Luckily for him, I did not have any heavy objects nearby, and I was immobilized on my stomach, pants around my knees, with blood and antibiotic leaking from my ass. Such a pretty picture. Domestic bliss and all that. "You suck," I said.

From behind the closed bedroom door, our calico cat howled, indignant that she was not allowed to be a part of what was happening because it was CLEARLY VERY EXCITING BECAUSE SHE WAS ON THE OTHER SIDE OF THE DOOR. Why do we do this to the cat? We are very bad people, clearly.


This is the second time I've leaked Bicillin post-injection. Very uncool.

Also uncool is that the injections have started to hurt more. Like, a lot more. The first few were OK. You know, no big deal. Yeah, they were unpleasant, but not bad.

But recently, they have hurt. Let me put this into context for you.

I like needles. I've had various piercings, and I enjoyed the actual procedure of piercing so much that it's amazing my face doesn't resemble a pincushion. For a visual--when I pierced my lower lip, a guy drove an 18-gauge needle through the flesh and stuck a stud in the hole. No piercing gun. Just one nice needle.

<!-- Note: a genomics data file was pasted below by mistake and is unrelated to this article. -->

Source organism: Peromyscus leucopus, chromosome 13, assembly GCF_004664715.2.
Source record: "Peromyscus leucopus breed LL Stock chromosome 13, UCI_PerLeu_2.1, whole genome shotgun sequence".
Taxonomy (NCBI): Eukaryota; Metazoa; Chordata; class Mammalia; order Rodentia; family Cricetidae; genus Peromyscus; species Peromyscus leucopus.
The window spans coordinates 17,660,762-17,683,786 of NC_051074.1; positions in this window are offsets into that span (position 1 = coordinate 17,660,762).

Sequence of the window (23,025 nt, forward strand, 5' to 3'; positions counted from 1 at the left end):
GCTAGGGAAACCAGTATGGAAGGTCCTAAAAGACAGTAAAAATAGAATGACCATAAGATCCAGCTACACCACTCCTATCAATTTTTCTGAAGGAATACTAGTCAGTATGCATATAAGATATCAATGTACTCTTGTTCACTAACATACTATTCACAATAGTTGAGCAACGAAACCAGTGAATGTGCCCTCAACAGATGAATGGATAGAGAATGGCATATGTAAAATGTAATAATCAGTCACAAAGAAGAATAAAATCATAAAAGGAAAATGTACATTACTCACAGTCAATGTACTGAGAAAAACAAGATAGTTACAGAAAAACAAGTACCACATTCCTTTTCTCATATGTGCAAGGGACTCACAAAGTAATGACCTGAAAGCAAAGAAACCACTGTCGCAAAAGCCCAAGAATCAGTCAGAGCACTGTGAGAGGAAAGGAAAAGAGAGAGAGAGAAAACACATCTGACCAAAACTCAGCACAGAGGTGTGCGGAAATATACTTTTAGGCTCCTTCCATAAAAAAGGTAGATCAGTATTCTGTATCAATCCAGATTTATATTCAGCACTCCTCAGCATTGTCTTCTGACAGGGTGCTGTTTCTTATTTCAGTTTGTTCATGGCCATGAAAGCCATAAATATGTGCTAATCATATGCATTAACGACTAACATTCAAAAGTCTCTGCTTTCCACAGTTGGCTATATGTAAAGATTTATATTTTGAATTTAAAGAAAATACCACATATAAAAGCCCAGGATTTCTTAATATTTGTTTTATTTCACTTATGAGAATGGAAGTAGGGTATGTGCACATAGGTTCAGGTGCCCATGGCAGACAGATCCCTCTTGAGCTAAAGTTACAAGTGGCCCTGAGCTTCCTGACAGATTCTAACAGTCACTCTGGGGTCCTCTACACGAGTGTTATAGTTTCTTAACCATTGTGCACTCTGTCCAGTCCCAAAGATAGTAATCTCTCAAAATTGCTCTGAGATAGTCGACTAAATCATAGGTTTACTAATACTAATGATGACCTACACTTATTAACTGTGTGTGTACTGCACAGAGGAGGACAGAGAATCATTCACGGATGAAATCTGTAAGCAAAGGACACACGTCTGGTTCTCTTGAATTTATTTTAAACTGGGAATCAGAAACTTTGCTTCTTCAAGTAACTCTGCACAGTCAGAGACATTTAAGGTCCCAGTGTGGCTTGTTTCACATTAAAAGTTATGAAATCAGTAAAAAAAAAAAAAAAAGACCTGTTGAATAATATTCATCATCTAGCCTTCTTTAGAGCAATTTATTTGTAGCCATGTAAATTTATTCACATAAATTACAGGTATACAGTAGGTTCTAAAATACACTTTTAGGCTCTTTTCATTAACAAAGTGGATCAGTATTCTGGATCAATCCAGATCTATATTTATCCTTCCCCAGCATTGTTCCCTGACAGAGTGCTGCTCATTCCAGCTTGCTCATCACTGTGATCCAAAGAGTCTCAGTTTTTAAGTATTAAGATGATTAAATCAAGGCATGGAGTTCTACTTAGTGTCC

I have a tattoo, and it was very pleasant. I liked the process. I liked the little needle poking over and over for about an hour. I would have many more tattoos at this point, had I the money to pay for them.

So it's not like I'm a wimp when it comes to needle sticks. My largest piercing was, I believe, a sixteen-gauge. (The smaller the number, the bigger the needle.)

So one would think that a 21-gauge needle for Bicillin delivery would be no problem. But you'd be wrong. See, now that I've been injected three times a week for a few weeks, there are lots of bruises and lumps and knots all over the available injection area. So the tissue is tender and the muscle probably inflamed.